The Haiku Voyage

I write haiku poetry and I’ve always enjoyed the poetic form’s remarkable history and development.

In 2009, I challenged myself to write one haiku poem every day for 365 days.
The challenge presented me with a few hurdles, but I succeeded and learned quite a bit in the process. It was also an exercise in discipline and persistence that thoroughly tested my resolve. The project opened many doors for me and led to other worthwhile activities including my “whispers from nature” compilation.

Haiku is a form of poetry which originated in Japanese culture. Classic haiku consists of three lines describing a concept, with the first and last line having 5 syllables each and the middle line having 7.  Many variations and forms of haiku have come about over the years but the 5-7-5 syllabic structure remains the most recognizable. Haiku may take a few minutes to learn but a lifetime to master.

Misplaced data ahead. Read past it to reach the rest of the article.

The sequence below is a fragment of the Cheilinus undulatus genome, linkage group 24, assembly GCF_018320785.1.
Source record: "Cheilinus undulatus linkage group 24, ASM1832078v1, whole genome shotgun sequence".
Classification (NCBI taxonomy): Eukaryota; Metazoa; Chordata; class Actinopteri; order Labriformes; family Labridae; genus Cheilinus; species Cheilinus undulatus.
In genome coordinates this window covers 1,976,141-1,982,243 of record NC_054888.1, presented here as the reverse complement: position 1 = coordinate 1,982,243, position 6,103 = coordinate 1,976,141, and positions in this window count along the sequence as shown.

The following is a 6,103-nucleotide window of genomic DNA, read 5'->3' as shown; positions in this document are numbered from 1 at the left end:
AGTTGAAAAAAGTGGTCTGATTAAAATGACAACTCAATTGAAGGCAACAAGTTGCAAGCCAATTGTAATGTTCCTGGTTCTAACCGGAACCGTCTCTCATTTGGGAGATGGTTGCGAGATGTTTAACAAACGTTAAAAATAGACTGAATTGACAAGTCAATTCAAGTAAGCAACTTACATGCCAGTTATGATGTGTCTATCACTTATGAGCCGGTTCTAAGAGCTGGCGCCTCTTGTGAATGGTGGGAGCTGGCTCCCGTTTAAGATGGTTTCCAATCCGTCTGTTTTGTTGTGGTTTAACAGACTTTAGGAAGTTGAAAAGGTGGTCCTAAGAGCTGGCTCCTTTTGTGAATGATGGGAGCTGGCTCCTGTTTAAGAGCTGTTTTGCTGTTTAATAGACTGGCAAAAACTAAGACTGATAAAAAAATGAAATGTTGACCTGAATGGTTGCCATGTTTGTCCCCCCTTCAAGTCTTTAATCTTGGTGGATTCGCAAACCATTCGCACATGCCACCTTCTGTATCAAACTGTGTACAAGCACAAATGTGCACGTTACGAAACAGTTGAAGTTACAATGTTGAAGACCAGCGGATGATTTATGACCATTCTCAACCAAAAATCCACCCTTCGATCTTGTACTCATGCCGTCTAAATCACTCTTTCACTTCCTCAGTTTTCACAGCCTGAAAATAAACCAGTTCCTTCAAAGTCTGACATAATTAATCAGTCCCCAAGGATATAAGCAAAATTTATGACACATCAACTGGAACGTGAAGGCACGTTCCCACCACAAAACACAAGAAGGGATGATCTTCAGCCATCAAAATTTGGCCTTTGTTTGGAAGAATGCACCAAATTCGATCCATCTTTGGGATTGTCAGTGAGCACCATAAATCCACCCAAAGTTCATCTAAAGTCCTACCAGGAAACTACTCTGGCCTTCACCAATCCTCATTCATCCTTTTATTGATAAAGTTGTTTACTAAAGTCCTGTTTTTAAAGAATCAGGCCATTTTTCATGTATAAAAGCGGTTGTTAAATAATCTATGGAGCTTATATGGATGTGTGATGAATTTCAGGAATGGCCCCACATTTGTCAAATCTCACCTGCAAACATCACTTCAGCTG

Back in May of this year, a competition was announced that invited the public to submit haiku poetry that would be included on NASA’s Maven spacecraft during its mission to study Mars’ upper atmosphere. I learned about it too late to participate but the challenge resonated with many people from around the world. The NASA probe to Mars will carry a DVD containing 1100 Haiku poems submitted and voted on by the public.

Some have suggested that this is an unnecessary publicity seeking exercise because once the probe’s fuel is exhausted, it’s expected to fall into the Martian atmosphere and burn up. This may be true, but the point here is that thousands of writers were inspired to step up to the challenge and contribute their time and effort in a fun, educational and meaningful way; that’s what matters IMHO.

(#31WriteNow Day 11)

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2 thoughts on “The Haiku Voyage

  1. I really appeeciated your artiche, Ray, and very much agree with you.
    Luisa (ranked third at the NASA contest for MAVEN)

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